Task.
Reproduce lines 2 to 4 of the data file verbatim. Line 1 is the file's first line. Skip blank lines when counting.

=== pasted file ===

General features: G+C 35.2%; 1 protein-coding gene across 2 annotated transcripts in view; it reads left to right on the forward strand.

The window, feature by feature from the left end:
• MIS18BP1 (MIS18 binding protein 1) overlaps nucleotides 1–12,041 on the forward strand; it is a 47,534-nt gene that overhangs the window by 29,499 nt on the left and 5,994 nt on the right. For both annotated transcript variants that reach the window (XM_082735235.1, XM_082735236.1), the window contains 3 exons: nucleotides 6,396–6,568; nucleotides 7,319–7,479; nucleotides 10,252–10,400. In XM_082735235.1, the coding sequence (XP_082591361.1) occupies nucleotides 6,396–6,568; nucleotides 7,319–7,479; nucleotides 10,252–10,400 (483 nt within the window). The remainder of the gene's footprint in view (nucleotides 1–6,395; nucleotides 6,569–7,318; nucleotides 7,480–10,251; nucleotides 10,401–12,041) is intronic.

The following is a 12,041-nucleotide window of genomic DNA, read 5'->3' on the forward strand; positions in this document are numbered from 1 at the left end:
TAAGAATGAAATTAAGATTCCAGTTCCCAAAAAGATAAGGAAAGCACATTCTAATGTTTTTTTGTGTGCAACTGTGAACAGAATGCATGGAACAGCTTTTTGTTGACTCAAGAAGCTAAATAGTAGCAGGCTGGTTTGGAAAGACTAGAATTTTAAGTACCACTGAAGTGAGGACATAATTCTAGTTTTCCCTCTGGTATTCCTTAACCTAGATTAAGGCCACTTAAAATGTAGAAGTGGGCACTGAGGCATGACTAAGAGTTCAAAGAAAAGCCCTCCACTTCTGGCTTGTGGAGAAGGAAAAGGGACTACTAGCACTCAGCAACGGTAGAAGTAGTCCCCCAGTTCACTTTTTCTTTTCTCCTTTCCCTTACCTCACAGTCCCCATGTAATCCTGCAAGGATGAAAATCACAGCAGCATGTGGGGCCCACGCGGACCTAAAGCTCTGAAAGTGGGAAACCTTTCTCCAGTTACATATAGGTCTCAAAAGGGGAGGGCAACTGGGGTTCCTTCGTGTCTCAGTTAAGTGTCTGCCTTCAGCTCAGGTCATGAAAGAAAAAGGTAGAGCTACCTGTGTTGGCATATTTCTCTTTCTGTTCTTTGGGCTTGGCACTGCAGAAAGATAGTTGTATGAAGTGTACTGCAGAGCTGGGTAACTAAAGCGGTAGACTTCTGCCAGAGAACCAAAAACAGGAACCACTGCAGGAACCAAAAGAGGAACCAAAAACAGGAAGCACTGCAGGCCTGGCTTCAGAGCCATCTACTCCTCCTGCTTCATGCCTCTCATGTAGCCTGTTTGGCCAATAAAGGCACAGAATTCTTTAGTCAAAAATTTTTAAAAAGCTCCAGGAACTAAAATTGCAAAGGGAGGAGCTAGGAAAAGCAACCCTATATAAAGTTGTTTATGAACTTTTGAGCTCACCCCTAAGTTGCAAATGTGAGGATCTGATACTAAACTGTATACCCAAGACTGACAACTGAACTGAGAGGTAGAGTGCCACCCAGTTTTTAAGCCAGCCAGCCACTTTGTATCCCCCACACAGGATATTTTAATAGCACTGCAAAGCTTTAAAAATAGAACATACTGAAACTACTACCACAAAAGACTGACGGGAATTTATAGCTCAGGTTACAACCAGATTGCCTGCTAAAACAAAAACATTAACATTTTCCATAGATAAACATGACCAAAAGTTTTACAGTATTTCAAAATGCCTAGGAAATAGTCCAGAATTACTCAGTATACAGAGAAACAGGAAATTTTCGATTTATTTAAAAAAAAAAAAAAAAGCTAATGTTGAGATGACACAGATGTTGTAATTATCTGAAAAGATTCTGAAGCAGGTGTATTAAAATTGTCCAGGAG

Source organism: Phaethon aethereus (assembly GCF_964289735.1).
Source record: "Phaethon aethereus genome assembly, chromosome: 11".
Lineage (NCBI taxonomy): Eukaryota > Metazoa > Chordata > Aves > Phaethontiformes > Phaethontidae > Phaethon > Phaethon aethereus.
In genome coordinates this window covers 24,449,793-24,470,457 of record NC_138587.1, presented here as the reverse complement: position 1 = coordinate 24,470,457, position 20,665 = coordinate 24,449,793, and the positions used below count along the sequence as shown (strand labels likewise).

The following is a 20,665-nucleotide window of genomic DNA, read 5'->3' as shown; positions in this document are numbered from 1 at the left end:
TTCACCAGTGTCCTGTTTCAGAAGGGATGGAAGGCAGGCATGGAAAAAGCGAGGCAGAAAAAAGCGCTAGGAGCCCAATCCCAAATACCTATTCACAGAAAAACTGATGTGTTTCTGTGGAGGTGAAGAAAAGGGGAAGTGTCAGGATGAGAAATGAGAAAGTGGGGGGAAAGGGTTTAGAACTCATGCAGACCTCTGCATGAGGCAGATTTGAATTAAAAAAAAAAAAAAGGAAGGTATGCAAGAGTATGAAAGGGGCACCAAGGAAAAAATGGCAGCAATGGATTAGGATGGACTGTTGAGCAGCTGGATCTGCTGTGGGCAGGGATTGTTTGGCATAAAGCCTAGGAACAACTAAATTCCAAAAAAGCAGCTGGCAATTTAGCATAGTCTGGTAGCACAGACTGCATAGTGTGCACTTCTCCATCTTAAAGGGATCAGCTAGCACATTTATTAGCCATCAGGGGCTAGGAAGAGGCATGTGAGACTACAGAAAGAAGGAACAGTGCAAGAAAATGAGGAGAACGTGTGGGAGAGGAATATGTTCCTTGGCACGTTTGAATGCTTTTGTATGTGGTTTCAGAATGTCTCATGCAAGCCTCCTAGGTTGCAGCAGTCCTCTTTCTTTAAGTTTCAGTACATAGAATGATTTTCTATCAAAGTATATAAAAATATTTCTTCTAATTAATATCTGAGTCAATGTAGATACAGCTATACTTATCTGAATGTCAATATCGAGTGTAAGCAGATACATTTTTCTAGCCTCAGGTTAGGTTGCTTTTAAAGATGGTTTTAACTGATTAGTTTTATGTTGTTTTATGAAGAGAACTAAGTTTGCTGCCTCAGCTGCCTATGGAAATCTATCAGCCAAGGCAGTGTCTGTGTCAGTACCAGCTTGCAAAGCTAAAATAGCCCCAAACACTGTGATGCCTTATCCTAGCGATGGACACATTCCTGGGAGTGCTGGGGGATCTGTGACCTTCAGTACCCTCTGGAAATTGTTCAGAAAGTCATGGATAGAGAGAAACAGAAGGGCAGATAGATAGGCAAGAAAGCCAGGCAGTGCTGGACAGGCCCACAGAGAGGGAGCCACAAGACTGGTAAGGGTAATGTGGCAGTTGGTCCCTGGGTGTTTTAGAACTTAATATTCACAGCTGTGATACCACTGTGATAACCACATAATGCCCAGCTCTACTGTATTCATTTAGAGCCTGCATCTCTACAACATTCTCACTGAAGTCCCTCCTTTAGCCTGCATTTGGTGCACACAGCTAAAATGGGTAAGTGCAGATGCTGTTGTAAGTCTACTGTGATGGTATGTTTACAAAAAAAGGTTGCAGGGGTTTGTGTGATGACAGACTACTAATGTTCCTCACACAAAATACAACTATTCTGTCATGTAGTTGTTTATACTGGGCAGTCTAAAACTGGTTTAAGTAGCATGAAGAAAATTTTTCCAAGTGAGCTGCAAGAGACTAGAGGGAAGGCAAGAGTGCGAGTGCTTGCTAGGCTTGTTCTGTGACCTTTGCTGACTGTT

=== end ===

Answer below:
The window, feature by feature from the left end:
• MIS18BP1 (MIS18 binding protein 1) overlaps nucleotides 1–12,041 on the forward strand; it is a 47,534-nt gene that overhangs the window by 29,499 nt on the left and 5,994 nt on the right. For both annotated transcript variants that reach the window (XM_082735235.1, XM_082735236.1), the window contains 3 exons: nucleotides 6,396–6,568; nucleotides 7,319–7,479; nucleotides 10,252–10,400. In XM_082735235.1, the coding sequence (XP_082591361.1) occupies nucleotides 6,396–6,568; nucleotides 7,319–7,479; nucleotides 10,252–10,400 (483 nt within the window). The remainder of the gene's footprint in view (nucleotides 1–6,395; nucleotides 6,569–7,318; nucleotides 7,480–10,251; nucleotides 10,401–12,041) is intronic.

The following is a 12,041-nucleotide window of genomic DNA, read 5'->3' on the forward strand; positions in this document are numbered from 1 at the left end: